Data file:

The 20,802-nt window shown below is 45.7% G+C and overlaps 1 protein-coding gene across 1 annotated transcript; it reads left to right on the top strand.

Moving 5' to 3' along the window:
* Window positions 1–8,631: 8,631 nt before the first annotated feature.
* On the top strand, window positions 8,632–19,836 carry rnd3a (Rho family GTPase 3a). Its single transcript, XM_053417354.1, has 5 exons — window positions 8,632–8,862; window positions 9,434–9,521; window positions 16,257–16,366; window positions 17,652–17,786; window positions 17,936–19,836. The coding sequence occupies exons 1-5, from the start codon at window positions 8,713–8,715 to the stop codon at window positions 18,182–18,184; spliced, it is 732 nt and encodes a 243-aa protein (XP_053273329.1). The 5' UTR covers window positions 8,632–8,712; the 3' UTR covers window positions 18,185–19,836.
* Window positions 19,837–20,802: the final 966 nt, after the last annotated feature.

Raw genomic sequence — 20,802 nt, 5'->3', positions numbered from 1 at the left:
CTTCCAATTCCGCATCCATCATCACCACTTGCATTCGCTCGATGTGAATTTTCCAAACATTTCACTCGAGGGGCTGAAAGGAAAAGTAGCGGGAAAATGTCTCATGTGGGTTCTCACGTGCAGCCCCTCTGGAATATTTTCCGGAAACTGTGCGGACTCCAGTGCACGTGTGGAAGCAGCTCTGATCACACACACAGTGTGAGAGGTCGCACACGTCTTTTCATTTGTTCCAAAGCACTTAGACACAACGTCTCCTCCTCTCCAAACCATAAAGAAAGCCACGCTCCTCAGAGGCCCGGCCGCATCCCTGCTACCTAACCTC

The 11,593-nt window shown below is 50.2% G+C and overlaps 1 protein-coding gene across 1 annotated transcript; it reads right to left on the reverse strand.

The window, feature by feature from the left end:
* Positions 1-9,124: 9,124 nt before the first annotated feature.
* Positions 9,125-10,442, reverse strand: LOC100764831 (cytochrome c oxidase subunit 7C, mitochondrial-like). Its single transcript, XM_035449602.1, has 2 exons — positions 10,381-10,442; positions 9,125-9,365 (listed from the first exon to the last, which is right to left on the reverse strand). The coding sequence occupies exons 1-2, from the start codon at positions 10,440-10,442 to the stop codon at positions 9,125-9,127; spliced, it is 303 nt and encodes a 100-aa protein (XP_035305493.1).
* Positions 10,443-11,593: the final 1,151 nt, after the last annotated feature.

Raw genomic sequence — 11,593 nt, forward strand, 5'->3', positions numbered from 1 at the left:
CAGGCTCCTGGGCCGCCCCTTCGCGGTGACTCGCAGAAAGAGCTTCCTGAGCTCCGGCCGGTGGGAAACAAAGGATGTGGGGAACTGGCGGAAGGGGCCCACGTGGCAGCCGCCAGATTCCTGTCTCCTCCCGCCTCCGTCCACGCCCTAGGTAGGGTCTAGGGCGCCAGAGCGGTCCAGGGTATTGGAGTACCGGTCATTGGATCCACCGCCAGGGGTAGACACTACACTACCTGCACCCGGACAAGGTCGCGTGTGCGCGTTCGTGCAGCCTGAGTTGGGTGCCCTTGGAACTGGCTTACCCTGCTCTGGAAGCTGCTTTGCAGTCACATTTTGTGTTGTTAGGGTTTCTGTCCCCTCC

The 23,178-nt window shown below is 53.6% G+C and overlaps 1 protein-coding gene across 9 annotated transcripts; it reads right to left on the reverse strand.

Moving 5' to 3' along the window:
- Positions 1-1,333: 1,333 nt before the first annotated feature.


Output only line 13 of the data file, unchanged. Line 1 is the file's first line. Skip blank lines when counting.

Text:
Raw genomic sequence — 11,593 nt, forward strand, 5'->3', positions numbered from 1 at the left: